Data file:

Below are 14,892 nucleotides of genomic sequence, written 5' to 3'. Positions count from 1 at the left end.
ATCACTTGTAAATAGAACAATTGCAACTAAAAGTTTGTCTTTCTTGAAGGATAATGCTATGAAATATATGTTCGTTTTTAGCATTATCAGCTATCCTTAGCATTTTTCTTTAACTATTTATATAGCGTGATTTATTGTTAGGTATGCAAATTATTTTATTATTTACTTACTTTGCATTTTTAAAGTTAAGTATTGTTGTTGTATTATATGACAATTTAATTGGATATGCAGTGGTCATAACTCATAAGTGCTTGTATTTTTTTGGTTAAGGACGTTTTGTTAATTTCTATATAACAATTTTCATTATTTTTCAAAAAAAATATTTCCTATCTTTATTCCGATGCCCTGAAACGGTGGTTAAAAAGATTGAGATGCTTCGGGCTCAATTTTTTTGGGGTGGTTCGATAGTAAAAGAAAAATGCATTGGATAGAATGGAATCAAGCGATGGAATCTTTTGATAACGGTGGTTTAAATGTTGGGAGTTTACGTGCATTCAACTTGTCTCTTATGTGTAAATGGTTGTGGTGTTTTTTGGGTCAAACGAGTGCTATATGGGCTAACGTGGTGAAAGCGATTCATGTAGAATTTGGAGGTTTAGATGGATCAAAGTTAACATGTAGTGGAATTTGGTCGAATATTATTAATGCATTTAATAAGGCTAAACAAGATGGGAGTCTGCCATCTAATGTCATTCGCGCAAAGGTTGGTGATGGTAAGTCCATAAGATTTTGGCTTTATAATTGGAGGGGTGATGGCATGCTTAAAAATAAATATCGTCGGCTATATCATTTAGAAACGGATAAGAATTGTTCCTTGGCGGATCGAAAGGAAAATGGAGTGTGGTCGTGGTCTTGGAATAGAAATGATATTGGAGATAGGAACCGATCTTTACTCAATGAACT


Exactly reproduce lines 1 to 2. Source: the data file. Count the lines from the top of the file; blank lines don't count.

Below are 14,892 nucleotides of genomic sequence, written 5' to 3'. Positions count from 1 at the left end.
ATCACTTGTAAATAGAACAATTGCAACTAAAAGTTTGTCTTTCTTGAAGGATAATGCTATGAAATATATGTTCGTTTTTAGCATTATCAGCTATCCTTAGCATTTTTCTTTAACTATTTATATAGCGTGATTTATTGTTAGGTATGCAAATTATTTTATTATTTACTTACTTTGCATTTTTAAAGTTAAGTATTGTTGTTGTATTATATGACAATTTAATTGGATATGCAGTGGTCATAACTCATAAGTGCTTGTATTTTTTTGGTTAAGGACGTTTTGTTAATTTCTATATAACAATTTTCATTATTTTTCAAAAAAAATATTTCCTATCTTTATTCCGATGCCCTGAAACGGTGGTTAAAAAGATTGAGATGCTTCGGGCTCAATTTTTTTGGGGTGGTTCGATAGTAAAAGAAAAATGCATTGGATAGAATGGAATCAAGCGATGGAATCTTTTGATAACGGTGGTTTAAATGTTGGGAGTTTACGTGCATTCAACTTGTCTCTTATGTGTAAATGGTTGTGGTGTTTTTTGGGTCAAACGAGTGCTATATGGGCTAACGTGGTGAAAGCGATTCATGTAGAATTTGGAGGTTTAGATGGATCAAAGTTAACATGTAGTGGAATTTGGTCGAATATTATTAATGCATTTAATAAGGCTAAACAAGATGGGAGTCTGCCATCTAATGTCATTCGCGCAAAGGTTGGTGATGGTAAGTCCATAAGATTTTGGCTTTATAATTGGAGGGGTGATGGCATGCTTAAAAATAAATATCGTCGGCTATATCATTTAGAAACGGATAAGAATTGTTCCTTGGCGGATCGAAAGGAAAATGGAGTGTGGTCGTGGTCTTGGAATAGAAATGATATTGGAGATAGGAACCGATCTTTACTCAATGAACT